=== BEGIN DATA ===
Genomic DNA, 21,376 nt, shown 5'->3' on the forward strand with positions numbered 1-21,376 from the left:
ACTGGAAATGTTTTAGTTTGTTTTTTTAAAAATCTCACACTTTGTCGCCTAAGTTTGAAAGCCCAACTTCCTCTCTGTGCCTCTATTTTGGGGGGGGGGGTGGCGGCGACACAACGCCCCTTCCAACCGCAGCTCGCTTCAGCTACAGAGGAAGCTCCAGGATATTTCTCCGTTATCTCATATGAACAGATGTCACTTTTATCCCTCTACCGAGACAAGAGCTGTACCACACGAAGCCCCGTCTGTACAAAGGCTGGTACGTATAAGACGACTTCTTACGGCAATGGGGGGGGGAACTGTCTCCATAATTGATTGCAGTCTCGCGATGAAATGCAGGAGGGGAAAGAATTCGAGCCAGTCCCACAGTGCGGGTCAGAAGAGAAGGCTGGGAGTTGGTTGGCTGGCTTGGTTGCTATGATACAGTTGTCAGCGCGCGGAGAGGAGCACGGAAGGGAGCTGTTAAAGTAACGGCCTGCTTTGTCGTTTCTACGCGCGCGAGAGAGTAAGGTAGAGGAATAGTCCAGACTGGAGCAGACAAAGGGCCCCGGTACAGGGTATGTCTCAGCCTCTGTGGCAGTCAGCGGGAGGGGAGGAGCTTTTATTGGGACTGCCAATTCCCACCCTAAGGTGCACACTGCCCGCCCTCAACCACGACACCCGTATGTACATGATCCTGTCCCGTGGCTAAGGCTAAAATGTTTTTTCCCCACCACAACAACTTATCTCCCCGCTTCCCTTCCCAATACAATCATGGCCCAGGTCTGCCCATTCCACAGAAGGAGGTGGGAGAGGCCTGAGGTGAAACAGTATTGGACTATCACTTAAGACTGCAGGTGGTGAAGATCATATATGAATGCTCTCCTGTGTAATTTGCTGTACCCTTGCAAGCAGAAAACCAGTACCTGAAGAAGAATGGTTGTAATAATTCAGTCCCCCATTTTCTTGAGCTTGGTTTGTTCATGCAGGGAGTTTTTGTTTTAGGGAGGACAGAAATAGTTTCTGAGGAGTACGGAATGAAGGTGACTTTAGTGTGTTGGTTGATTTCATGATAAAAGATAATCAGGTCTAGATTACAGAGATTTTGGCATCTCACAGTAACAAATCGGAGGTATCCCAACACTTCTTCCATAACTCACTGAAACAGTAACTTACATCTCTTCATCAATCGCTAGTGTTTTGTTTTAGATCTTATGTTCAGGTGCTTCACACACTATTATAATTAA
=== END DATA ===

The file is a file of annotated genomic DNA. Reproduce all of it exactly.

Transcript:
Genomic DNA, 21,376 nt, shown 5'->3' on the forward strand with positions numbered 1-21,376 from the left:
ACTGGAAATGTTTTAGTTTGTTTTTTTAAAAATCTCACACTTTGTCGCCTAAGTTTGAAAGCCCAACTTCCTCTCTGTGCCTCTATTTTGGGGGGGGGGGTGGCGGCGACACAACGCCCCTTCCAACCGCAGCTCGCTTCAGCTACAGAGGAAGCTCCAGGATATTTCTCCGTTATCTCATATGAACAGATGTCACTTTTATCCCTCTACCGAGACAAGAGCTGTACCACACGAAGCCCCGTCTGTACAAAGGCTGGTACGTATAAGACGACTTCTTACGGCAATGGGGGGGGGAACTGTCTCCATAATTGATTGCAGTCTCGCGATGAAATGCAGGAGGGGAAAGAATTCGAGCCAGTCCCACAGTGCGGGTCAGAAGAGAAGGCTGGGAGTTGGTTGGCTGGCTTGGTTGCTATGATACAGTTGTCAGCGCGCGGAGAGGAGCACGGAAGGGAGCTGTTAAAGTAACGGCCTGCTTTGTCGTTTCTACGCGCGCGAGAGAGTAAGGTAGAGGAATAGTCCAGACTGGAGCAGACAAAGGGCCCCGGTACAGGGTATGTCTCAGCCTCTGTGGCAGTCAGCGGGAGGGGAGGAGCTTTTATTGGGACTGCCAATTCCCACCCTAAGGTGCACACTGCCCGCCCTCAACCACGACACCCGTATGTACATGATCCTGTCCCGTGGCTAAGGCTAAAATGTTTTTTCCCCACCACAACAACTTATCTCCCCGCTTCCCTTCCCAATACAATCATGGCCCAGGTCTGCCCATTCCACAGAAGGAGGTGGGAGAGGCCTGAGGTGAAACAGTATTGGACTATCACTTAAGACTGCAGGTGGTGAAGATCATATATGAATGCTCTCCTGTGTAATTTGCTGTACCCTTGCAAGCAGAAAACCAGTACCTGAAGAAGAATGGTTGTAATAATTCAGTCCCCCATTTTCTTGAGCTTGGTTTGTTCATGCAGGGAGTTTTTGTTTTAGGGAGGACAGAAATAGTTTCTGAGGAGTACGGAATGAAGGTGACTTTAGTGTGTTGGTTGATTTCATGATAAAAGATAATCAGGTCTAGATTACAGAGATTTTGGCATCTCACAGTAACAAATCGGAGGTATCCCAACACTTCTTCCATAACTCACTGAAACAGTAACTTACATCTCTTCATCAATCGCTAGTGTTTTGTTTTAGATCTTATGTTCAGGTGCTTCACACACTATTATAATTAA